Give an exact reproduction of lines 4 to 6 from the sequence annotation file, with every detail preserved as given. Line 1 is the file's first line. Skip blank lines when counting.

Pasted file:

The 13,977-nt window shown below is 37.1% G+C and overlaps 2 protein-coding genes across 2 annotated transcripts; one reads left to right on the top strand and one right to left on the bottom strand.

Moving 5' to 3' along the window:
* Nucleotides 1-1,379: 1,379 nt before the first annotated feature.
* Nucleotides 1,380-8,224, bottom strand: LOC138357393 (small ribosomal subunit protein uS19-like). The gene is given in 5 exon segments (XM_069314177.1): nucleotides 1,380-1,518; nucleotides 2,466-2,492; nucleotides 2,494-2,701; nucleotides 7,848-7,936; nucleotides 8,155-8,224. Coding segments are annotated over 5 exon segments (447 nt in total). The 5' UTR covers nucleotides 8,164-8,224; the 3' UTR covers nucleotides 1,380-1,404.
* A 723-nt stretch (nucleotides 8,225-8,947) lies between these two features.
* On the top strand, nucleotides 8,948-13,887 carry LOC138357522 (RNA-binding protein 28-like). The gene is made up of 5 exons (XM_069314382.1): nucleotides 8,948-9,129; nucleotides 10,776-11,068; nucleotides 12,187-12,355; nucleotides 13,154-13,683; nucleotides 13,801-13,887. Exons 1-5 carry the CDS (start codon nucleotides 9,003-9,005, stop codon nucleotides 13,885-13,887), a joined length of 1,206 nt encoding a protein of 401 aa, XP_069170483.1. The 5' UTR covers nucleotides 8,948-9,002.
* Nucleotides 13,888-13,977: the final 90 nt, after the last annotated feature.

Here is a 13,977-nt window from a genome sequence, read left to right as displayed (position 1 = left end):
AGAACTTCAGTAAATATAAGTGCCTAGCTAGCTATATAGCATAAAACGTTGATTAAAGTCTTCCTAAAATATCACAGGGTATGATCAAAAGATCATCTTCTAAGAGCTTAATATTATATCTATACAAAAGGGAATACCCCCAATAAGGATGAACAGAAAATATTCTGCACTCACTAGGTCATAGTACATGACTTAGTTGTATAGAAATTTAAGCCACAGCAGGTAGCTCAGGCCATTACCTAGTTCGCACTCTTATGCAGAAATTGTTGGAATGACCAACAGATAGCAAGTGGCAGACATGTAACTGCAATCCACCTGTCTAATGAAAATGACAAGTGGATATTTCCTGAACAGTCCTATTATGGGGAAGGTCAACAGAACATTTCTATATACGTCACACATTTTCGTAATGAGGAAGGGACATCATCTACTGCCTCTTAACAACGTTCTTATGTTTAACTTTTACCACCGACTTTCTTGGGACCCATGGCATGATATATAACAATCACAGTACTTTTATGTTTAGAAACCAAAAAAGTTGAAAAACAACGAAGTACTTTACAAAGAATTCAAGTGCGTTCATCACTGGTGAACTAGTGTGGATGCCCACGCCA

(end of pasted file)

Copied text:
* Nucleotides 1,380-8,224, bottom strand: LOC138357393 (small ribosomal subunit protein uS19-like). The gene is given in 5 exon segments (XM_069314177.1): nucleotides 1,380-1,518; nucleotides 2,466-2,492; nucleotides 2,494-2,701; nucleotides 7,848-7,936; nucleotides 8,155-8,224. Coding segments are annotated over 5 exon segments (447 nt in total). The 5' UTR covers nucleotides 8,164-8,224; the 3' UTR covers nucleotides 1,380-1,404.
* A 723-nt stretch (nucleotides 8,225-8,947) lies between these two features.
* On the top strand, nucleotides 8,948-13,887 carry LOC138357522 (RNA-binding protein 28-like). The gene is made up of 5 exons (XM_069314382.1): nucleotides 8,948-9,129; nucleotides 10,776-11,068; nucleotides 12,187-12,355; nucleotides 13,154-13,683; nucleotides 13,801-13,887. Exons 1-5 carry the CDS (start codon nucleotides 9,003-9,005, stop codon nucleotides 13,885-13,887), a joined length of 1,206 nt encoding a protein of 401 aa, XP_069170483.1. The 5' UTR covers nucleotides 8,948-9,002.